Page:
Cosmologists find way to verify if the universe is hotter at one end than the other

A remnant of the Big Bang, the cosmic microwave background
appears to harbor a gradient across the universe, a feature
that has puzzled cosmologists for decades. Credit: Matthew

Scientists have long observed an apparent gradient in the
cosmic microwave background but have been unable to determine
how much is real and how much is perceived. USC Dornsife
researchers appear to have found a way to an answer.

Observed from Earth, the universe appears a bit hotter at one
end than the other, at least in terms of the (CMB). But the
question plaguing cosmologists is whether that imbalance in the
CMB is real or a result of the Doppler effect.

USC Dornsife scientists Siavash Yasini and Elena Pierpaoli may
have found a way to nail down an answer.

Made most famous perhaps by Edwin Hubble, who used it to show
that the universe is expanding, the Doppler effect is the
apparent shift in the frequency of electromagnetic waves due to
the motion of bodies traveling swiftly through space. Waves
such as electromagnetic radiation—light waves, X-rays,
microwaves, etc.—appear to shift in energy, with those moving
toward an observer appearing to be higher in energy, or hotter,
than they really are. The opposite is true for waves moving
away from the observer, which appear colder.

Scientists looking at the sky see space trailing behind Earth
appearing colder than space up ahead, but it’s not clear if
that’s only the Doppler effect or an observation of a true
difference in CMB temperature. It’s a puzzle that has persisted
for decades.

Because the CMB is leftover energy from the Big Bang—when the
entire universe exploded outward from a single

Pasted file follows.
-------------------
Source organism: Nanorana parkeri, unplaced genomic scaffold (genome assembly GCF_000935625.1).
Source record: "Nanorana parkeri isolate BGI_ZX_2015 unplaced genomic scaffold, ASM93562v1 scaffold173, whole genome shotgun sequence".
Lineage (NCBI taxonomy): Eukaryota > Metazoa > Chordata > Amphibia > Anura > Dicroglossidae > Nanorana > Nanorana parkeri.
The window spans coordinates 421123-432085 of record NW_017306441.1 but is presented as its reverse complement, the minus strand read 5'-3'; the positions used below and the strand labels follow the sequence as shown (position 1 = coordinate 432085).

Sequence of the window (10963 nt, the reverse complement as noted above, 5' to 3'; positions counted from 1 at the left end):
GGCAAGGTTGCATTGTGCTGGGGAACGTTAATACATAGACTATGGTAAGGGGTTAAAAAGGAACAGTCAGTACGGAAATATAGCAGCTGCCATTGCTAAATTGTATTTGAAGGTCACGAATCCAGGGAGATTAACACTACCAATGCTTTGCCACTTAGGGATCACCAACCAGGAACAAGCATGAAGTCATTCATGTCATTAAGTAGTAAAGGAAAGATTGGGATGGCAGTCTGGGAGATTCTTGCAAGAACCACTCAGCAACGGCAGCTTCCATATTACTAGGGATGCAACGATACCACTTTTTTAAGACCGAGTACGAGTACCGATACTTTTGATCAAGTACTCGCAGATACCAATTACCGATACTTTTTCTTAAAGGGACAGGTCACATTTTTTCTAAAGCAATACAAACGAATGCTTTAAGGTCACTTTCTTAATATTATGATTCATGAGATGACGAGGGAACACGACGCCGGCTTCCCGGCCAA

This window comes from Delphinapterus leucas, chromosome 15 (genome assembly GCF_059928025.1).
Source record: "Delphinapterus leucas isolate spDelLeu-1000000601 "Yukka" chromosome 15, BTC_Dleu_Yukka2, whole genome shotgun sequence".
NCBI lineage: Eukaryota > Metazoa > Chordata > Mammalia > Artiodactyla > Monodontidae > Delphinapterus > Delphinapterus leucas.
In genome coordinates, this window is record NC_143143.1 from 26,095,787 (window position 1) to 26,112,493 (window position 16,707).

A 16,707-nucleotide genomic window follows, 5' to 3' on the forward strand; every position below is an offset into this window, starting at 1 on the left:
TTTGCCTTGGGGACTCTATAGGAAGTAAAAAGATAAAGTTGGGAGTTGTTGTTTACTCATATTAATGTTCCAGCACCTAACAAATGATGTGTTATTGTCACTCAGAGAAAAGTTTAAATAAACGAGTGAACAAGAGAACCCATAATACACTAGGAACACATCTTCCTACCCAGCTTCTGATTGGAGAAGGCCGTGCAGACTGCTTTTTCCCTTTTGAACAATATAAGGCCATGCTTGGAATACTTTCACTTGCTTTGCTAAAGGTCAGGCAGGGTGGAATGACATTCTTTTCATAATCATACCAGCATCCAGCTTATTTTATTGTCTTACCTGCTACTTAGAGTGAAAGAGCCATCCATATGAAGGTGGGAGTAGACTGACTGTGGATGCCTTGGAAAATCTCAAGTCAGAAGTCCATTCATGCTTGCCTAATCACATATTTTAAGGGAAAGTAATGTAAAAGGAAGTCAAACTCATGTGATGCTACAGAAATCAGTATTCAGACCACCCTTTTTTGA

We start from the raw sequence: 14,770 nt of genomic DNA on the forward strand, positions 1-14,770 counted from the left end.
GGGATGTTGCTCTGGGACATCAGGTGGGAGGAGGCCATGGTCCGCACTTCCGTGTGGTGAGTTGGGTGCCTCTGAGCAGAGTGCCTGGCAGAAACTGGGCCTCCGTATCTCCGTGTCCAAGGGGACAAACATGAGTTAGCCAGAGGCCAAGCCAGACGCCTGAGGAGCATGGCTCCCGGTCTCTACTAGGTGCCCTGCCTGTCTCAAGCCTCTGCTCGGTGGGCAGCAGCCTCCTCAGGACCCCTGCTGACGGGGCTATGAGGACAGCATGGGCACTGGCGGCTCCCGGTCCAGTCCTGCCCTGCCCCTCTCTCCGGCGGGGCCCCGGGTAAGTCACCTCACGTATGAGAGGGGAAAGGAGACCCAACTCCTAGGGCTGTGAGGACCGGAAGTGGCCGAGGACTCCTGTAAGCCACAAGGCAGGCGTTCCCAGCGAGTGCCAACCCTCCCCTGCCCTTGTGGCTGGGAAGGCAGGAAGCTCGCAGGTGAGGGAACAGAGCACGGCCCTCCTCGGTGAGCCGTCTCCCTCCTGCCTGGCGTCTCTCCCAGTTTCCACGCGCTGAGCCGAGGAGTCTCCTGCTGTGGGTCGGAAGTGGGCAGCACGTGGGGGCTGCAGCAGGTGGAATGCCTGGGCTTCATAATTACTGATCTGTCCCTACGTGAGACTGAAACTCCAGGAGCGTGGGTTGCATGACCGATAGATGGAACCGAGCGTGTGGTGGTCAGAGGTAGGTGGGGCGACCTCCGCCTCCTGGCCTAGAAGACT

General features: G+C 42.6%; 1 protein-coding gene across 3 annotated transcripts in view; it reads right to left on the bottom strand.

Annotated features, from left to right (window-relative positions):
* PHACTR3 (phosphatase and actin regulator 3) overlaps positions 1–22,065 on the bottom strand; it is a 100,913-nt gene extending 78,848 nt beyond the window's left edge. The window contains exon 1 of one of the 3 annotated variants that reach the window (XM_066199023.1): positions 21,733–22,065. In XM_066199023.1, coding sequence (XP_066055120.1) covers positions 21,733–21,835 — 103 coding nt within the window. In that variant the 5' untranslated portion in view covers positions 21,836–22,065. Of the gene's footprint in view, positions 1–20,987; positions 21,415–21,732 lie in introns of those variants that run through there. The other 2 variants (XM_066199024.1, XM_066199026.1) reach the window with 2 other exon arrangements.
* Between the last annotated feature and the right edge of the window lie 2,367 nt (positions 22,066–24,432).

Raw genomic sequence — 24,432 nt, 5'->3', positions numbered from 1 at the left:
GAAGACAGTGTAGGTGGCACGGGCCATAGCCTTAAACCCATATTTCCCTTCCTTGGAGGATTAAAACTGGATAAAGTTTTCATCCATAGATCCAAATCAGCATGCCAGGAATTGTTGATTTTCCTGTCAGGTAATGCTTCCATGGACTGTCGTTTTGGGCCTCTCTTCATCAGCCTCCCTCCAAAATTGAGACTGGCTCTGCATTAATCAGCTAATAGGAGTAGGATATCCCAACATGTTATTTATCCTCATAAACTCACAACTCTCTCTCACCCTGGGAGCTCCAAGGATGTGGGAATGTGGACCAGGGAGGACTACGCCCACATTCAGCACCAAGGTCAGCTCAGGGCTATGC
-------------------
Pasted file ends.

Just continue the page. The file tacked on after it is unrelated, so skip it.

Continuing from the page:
point—cosmologists have assumed it is dispersed evenly. The
appearance of two poles in the universe, one warmer than the
other, must therefore be a result of the Doppler effect, a
result of the solar system careening through space.

“We think that one side of the CMB only looks hotter because we
are moving towards it, and the opposite side looks colder
because we are moving away from it,” said Yasini, a Ph.D.
student in physics and astronomy.

Astrophysicists measuring the solar system’s velocity relative
to the CMB adjust their calculations based on this assumption,
as do cosmologists studying the Big Bang and conditions shortly

But this might be a mistake after all.

“If there is an intrinsic dipole in the CMB—that is, if one
side of the sky is actually partially hotter than the opposite
side—the velocity we assign the solar system with respect to
the CMB would be incorrect,” Yasini said. This would affect how
scientists measure the speed of distant objects such as
galaxies, and theories about what happened moments after the
Big Bang could be shaken.

Running calculations for a different but related study, Yasini
and Professor of Physics and Astronomy Pierpaoli, who is
Yasini’s graduate school mentor, found an interesting detail:
The frequency spectrum of the CMB averaged across the sky will
differ if the dipole is real and not just a result of the
Doppler effect.

In other words, if the CMB is, in fact, hotter at one end of
the universe than the other, the average temperature measured
across the whole sky will be slightly different than if the CMB
is actually uniform.

Yasini and Pierpaoli’s findings will allow cosmologists
undertaking the next generation of CMB surveys to determine the
nature of the CMB dipole for the first time ever, solving the

“Now that we have a mathematical basis for finding an answer,
it just remains to make the observations,” Pierpaoli said.

If it turns out a portion of the dipole is real and not just a
result of the Doppler , astrophysicists and
astronomers will have to recalibrate all of their measurements
to get a more accurate view of the observable universe.

Just as important, cosmologists studying the Big Bang and
conditions in the very early universe will have new directions
to explore to understand how and why the CMB is dispersed
unevenly, and how the came to be as it now is.

Explore further:

What is the cosmic microwave background radiation?

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